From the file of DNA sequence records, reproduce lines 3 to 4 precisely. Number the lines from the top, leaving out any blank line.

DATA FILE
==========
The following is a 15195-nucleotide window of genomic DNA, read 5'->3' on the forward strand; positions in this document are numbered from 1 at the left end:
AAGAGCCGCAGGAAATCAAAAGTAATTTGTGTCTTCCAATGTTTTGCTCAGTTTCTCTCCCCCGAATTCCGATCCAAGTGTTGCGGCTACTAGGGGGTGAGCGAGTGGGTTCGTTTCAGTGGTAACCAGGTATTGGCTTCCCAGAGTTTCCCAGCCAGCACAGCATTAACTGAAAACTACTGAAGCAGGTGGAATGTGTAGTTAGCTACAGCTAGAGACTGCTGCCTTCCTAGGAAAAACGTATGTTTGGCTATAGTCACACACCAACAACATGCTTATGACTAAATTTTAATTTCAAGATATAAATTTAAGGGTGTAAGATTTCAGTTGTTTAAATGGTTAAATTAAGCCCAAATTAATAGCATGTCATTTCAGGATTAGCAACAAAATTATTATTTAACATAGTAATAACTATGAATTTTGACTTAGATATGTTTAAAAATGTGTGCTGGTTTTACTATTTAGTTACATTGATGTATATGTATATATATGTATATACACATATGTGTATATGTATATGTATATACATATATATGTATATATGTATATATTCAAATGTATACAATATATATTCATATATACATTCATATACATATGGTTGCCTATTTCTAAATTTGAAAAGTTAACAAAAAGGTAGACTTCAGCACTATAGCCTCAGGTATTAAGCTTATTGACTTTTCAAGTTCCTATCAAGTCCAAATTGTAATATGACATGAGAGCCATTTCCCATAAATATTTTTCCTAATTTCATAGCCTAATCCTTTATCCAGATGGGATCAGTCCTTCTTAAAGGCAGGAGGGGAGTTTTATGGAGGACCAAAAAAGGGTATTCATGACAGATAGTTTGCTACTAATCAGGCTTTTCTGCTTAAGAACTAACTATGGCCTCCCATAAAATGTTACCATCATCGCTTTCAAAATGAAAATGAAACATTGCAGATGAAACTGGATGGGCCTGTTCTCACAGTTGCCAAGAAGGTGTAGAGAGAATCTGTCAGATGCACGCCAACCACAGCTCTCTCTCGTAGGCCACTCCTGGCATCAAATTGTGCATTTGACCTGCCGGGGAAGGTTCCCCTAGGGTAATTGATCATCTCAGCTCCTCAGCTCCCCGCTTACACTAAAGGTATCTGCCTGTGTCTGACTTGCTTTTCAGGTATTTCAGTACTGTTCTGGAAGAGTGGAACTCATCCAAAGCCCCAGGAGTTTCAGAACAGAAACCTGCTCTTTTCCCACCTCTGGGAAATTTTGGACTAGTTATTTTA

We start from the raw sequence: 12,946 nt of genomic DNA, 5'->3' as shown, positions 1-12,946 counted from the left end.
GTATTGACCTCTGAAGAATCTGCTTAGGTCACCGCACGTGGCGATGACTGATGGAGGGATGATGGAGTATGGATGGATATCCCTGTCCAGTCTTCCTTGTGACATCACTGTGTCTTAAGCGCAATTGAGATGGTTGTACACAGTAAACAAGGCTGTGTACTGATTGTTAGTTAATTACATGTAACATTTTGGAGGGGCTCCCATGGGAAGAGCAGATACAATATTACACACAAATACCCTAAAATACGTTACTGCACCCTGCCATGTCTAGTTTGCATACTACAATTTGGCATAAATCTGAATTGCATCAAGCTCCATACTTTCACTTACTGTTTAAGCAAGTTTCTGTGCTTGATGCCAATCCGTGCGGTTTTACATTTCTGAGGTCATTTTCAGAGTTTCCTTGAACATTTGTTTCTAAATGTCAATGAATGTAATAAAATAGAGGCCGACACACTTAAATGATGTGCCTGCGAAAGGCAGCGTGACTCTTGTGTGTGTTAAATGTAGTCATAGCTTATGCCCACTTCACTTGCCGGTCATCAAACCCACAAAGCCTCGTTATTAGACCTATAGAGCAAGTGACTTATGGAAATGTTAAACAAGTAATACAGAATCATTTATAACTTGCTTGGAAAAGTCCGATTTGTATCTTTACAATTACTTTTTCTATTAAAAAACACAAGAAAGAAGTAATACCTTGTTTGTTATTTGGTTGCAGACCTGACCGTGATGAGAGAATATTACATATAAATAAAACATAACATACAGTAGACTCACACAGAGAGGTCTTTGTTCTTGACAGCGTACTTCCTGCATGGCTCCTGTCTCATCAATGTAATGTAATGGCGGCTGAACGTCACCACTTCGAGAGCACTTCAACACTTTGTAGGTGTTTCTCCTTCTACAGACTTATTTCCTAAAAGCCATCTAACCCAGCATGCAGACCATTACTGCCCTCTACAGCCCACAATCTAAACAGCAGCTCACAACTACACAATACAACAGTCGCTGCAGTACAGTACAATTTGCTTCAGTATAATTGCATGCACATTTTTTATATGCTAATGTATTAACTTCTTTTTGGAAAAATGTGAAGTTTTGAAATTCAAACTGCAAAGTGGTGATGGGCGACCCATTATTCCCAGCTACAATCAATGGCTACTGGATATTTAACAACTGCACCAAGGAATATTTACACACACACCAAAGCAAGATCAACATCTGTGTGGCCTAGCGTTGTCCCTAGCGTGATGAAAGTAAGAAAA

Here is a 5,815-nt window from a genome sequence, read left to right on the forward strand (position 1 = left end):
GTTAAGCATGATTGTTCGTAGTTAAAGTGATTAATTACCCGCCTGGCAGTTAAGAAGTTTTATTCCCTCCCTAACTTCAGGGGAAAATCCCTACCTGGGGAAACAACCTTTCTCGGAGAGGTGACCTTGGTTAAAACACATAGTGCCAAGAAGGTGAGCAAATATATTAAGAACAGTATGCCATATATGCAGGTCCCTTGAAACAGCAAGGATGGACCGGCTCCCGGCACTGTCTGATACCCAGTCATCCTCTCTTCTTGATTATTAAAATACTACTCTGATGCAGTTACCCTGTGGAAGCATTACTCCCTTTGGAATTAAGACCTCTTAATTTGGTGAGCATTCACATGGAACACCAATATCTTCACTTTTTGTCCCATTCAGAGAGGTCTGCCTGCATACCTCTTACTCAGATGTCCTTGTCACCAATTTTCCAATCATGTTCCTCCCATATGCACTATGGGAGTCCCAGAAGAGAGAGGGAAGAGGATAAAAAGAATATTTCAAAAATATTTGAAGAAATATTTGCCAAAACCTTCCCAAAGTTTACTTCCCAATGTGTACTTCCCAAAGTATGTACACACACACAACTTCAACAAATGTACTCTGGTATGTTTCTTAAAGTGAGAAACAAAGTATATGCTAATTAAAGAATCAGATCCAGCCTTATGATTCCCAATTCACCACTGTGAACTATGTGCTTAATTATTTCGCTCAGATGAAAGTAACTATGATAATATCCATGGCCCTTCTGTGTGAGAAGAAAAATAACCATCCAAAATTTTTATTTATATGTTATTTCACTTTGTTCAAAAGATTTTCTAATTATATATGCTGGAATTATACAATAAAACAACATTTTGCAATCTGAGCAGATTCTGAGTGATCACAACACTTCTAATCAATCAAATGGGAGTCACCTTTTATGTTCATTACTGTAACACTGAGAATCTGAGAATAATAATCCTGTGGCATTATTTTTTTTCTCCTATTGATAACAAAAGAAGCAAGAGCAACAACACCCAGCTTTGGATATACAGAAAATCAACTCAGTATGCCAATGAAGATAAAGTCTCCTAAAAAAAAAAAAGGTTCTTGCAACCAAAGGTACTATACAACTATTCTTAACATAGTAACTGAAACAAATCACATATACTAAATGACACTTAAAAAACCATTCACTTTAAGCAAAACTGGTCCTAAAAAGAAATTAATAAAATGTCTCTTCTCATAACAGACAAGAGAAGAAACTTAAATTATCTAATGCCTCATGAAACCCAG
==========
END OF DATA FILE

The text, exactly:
We start from the raw sequence: 12,946 nt of genomic DNA, 5'->3' as shown, positions 1-12,946 counted from the left end.
GTATTGACCTCTGAAGAATCTGCTTAGGTCACCGCACGTGGCGATGACTGATGGAGGGATGATGGAGTATGGATGGATATCCCTGTCCAGTCTTCCTTGTGACATCACTGTGTCTTAAGCGCAATTGAGATGGTTGTACACAGTAAACAAGGCTGTGTACTGATTGTTAGTTAATTACATGTAACATTTTGGAGGGGCTCCCATGGGAAGAGCAGATACAATATTACACACAAATACCCTAAAATACGTTACTGCACCCTGCCATGTCTAGTTTGCATACTACAATTTGGCATAAATCTGAATTGCATCAAGCTCCATACTTTCACTTACTGTTTAAGCAAGTTTCTGTGCTTGATGCCAATCCGTGCGGTTTTACATTTCTGAGGTCATTTTCAGAGTTTCCTTGAACATTTGTTTCTAAATGTCAATGAATGTAATAAAATAGAGGCCGACACACTTAAATGATGTGCCTGCGAAAGGCAGCGTGACTCTTGTGTGTGTTAAATGTAGTCATAGCTTATGCCCACTTCACTTGCCGGTCATCAAACCCACAAAGCCTCGTTATTAGACCTATAGAGCAAGTGACTTATGGAAATGTTAAACAAGTAATACAGAATCATTTATAACTTGCTTGGAAAAGTCCGATTTGTATCTTTACAATTACTTTTTCTATTAAAAAACACAAGAAAGAAGTAATACCTTGTTTGTTATTTGGTTGCAGACCTGACCGTGATGAGAGAATATTACATATAAATAAAACATAACATACAGTAGACTCACACAGAGAGGTCTTTGTTCTTGACAGCGTACTTCCTGCATGGCTCCTGTCTCATCAATGTAATGTAATGGCGGCTGAACGTCACCACTTCGAGAGCACTTCAACACTTTGTAGGTGTTTCTCCTTCTACAGACTTATTTCCTAAAAGCCATCTAACCCAGCATGCAGACCATTACTGCCCTCTACAGCCCACAATCTAAACAGCAGCTCACAACTACACAATACAACAGTCGCTGCAGTACAGTACAATTTGCTTCAGTATAATTGCATGCACATTTTTTATATGCTAATGTATTAACTTCTTTTTGGAAAAATGTGAAGTTTTGAAATTCAAACTGCAAAGTGGTGATGGGCGACCCATTATTCCCAGCTACAATCAATGGCTACTGGATATTTAACAACTGCACCAAGGAATATTTACACACACACCAAAGCAAGATCAACATCTGTGTGGCCTAGCGTTGTCCCTAGCGTGATGAAAGTAAGAAAA